national championship game
One of my former pals at the Associated Press, Frank Nolan, has been writing a preview of Notre Dame football the last few years and I thought I’d share it here:
NOTRE DAME PREVIEW 2013
BY Frank Nolan
It’s been quite a year.
Notre Dame started the 2012 season unranked, with some wholly unqualified sources (see, yours truly) predicting a mediocre 8-4 record. Improbably, the Irish won all the games they ‘should have’ and pulled off a few upsets, finishing the regular season with a 12-0 record, a unanimous #1 ranking, and a spot in the National Championship Game. The dominant ND defense was led by all-everything linebacker Manti Te’o and a talented line. The offense was just good enough, and redshirt freshman Everett Golson improved significantly during the second half of the season.
Things were looking up. Way up. Finally.
And then January 7th rolled around. And the Irish got rolled by the Tide. And thus began the offseason from hell. Te’o’s fake girlfriend got the most headlines, but the program will be more impacted by the suspension of Golson for the 2013 season, the permanent loss of starting linebacker Danny Spond (and temporary losses of contributors Nicky Barratti and Tony Springmann) to injury, de-commitments from three five-star recruits, and the transfer of receiver/returner Davonte Neal. And of course there is the matter of Brian Kelly’s flirtation with the NFL, which we probably start hearing about again in a few months. Given the drama of the last 8 1/2 months, this season cannot start soon enough. And it will, tomorrow.
The bad news is obvious: Te’o and Tyler Eifert, the two best players on the 2012 team, are now on NFL rosters. Theo Riddick and Cierre Wood, who each rushed for over 1,000 yards a year ago, are also gone. As is Golson, at least for this season. Those are very big holes to fill on a team that needed every effort and a few improbable plays to eke out more than one of its 12 wins. And this year’s schedule is very difficult, highlighted by the season finale against a Stanford team ranked near the top of every preseason poll.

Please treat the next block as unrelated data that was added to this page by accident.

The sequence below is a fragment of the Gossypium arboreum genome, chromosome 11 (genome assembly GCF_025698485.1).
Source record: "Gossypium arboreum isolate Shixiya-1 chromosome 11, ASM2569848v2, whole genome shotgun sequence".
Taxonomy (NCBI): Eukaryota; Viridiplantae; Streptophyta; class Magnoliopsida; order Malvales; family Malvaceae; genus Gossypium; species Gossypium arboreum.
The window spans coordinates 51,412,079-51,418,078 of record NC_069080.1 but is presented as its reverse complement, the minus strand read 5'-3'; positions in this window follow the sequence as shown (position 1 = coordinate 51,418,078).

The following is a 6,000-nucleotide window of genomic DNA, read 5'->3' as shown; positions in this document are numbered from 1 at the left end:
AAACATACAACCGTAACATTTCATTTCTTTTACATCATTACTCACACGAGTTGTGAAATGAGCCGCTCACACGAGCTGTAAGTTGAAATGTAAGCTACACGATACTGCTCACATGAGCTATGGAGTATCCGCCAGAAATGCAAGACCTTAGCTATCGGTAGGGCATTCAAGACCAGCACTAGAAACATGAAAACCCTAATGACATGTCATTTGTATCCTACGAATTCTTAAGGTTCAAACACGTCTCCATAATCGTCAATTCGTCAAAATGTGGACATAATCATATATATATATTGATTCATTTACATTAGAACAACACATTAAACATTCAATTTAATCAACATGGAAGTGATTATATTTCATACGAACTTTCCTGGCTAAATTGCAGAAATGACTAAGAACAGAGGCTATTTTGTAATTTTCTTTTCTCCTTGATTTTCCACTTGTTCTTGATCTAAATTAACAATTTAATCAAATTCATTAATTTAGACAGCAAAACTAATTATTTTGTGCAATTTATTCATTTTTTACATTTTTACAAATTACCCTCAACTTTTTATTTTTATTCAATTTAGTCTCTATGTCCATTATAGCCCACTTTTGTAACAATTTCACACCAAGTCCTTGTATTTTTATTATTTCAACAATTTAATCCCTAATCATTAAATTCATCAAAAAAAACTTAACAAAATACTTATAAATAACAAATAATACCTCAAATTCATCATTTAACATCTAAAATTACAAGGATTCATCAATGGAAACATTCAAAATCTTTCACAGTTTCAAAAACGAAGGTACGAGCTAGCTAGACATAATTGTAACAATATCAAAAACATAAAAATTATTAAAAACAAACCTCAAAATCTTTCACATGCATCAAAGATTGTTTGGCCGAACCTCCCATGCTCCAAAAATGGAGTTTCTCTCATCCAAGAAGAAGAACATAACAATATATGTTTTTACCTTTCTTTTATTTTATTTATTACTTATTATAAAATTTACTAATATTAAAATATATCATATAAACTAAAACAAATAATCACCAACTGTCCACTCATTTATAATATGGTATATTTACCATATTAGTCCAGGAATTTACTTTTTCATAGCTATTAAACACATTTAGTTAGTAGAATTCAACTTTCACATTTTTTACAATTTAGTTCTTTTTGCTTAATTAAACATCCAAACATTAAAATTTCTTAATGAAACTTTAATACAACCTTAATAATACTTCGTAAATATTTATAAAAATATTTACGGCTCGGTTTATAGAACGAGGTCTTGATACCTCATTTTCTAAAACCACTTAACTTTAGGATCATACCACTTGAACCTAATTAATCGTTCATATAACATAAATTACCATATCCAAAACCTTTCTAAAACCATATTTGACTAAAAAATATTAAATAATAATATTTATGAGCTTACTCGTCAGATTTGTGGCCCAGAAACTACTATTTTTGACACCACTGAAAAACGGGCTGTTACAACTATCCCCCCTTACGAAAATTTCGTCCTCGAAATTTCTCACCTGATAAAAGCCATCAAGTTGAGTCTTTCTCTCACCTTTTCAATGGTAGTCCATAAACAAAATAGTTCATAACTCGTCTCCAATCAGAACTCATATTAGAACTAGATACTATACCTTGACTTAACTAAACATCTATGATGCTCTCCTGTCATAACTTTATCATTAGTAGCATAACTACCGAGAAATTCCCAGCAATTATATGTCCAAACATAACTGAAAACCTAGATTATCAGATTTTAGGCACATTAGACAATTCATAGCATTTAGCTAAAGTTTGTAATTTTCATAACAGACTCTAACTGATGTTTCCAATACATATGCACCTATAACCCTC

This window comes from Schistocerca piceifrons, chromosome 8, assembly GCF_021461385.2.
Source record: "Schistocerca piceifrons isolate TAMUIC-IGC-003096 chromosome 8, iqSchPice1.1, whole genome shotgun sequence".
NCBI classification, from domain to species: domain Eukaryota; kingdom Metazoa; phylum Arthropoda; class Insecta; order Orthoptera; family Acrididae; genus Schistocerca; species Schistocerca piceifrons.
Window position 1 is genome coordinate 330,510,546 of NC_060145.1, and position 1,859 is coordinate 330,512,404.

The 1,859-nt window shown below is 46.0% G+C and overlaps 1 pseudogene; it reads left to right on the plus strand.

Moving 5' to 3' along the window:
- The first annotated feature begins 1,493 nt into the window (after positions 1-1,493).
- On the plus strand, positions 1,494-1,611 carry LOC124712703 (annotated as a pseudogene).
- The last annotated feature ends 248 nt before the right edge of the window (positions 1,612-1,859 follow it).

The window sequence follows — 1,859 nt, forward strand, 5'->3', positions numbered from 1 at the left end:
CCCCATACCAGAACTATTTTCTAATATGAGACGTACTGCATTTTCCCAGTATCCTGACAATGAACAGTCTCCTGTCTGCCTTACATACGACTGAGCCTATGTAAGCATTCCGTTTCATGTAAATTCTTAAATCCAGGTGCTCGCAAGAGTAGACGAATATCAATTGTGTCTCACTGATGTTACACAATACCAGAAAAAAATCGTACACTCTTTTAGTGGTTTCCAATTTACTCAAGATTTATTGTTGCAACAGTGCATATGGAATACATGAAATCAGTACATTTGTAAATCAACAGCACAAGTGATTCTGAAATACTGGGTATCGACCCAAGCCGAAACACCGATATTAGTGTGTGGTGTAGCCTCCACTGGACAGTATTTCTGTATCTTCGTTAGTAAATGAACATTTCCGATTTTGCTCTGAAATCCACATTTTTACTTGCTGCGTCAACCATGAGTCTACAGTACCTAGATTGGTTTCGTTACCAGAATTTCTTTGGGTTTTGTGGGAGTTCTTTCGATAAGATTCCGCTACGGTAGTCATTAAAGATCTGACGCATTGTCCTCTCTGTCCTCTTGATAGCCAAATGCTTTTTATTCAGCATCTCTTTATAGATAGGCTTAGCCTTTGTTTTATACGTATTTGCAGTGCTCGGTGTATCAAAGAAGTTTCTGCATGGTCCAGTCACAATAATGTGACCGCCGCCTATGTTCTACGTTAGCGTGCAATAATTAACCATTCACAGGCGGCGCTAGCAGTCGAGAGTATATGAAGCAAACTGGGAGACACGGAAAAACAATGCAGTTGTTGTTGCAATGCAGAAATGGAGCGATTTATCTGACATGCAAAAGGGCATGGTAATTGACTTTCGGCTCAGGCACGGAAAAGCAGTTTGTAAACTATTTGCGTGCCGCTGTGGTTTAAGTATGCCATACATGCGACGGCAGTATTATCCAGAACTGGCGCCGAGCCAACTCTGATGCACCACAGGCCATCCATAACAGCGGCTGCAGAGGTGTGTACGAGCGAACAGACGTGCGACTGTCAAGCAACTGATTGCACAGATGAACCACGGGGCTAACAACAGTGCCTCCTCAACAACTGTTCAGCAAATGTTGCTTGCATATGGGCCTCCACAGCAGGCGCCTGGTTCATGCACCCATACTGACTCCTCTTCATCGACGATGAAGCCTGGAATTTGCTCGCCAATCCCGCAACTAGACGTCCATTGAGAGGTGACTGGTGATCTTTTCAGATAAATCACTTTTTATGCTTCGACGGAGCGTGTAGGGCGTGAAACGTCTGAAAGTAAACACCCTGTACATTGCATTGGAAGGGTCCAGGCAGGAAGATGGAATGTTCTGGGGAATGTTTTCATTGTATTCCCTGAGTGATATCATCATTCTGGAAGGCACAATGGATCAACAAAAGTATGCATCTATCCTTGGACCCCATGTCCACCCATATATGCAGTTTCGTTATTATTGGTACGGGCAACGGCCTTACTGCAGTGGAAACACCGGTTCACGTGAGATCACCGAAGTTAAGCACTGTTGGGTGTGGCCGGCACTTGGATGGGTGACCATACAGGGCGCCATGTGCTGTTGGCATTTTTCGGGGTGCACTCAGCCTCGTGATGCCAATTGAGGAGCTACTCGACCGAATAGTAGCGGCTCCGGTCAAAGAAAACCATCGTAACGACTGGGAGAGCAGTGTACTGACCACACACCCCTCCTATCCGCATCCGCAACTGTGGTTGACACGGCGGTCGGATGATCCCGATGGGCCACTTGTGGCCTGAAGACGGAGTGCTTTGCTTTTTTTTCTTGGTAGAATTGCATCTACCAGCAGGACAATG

But there are positive signs as well. At least on paper, this is the most talented Notre Dame team in twenty years. Kelly has put together consistent and stellar classes, and a few of the Weis-era bright spots return as seniors and 5th year players. Seven of 11 starters remain from last year’s defense, which is led by preseason All-American defensive linemen Louis Nix and Stephon Tuitt. Three starters on the offensive line are back, including standout left tackle Zack Martin. The starting receivers are all back. The running backs, while unproven, are talented and plentiful. The coaching staff somehow had no defections in the offseason. While the Irish will play Michigan in Ann Arbor and Stanford in Palo Alto, they will host USC, Michigan State, Oklahoma and BYU, all teams they beat on the road last season.
Where does that leave us? With a lot of questions and a team that prognosticators have ranked anywhere from 5th in the country to 22nd. So let’s break it down by position. In the spirit of celebrating 2012’s team, which became fairly passe after the beatdown in Miami and whatever the hell that was with Te’o, I will proceed in the same order I did a year ago.
Cornerbacks – Bennett Jackson (SR, Captain), KeiVarae Russell (SO)
Nobody expected Jackson and Russell to play as well as they did did last year. Neither had started a game on defense before 2012, much less at the cornerback position, and Russell was a true freshman. They both played well throughout the season (with the notable exception of the Alabama game). Highly touted freshmen Cole Luke and Devin Butler will provide some depth. Lo Wood, who was slated to start going into 2012 before suffering a season-ending injury, could provide more support if the rumors of his imminent transfer prove false.
Wide Receivers – TJ Jones (SR, Captain), Davaris Daniels (JR), Chris Brown (SO)
Kelly has convinced the local media (and perhaps himself) that Jones is a 1st round NFL talent. He did have 50 catches last season, but has never taken over a game, even when defenses were keyed on Eifert. But Kelly rarely talks up guys who can’t contribute, and by naming Jones captain and punt returner, Kelly is not hedging his bets. Daniels was a rare bright spot in the Alabama game. He looked big, fast and athletic, even against SEC talent. Brown is the best deep ball threat, although the likelihood of Rees throwing 50 yard strikes is very low. Corey Robinson, a true freshman and the son of NBA hall of famer David, has impressed the coaches this summer. Like his dad he is a late bloomer. He’s already 6’4″ and growing and has made very difficult catches against the first team defense during the open practices. CJ Prosise may supplant Brown in the slot, and senior Daniel Smith should also see the field.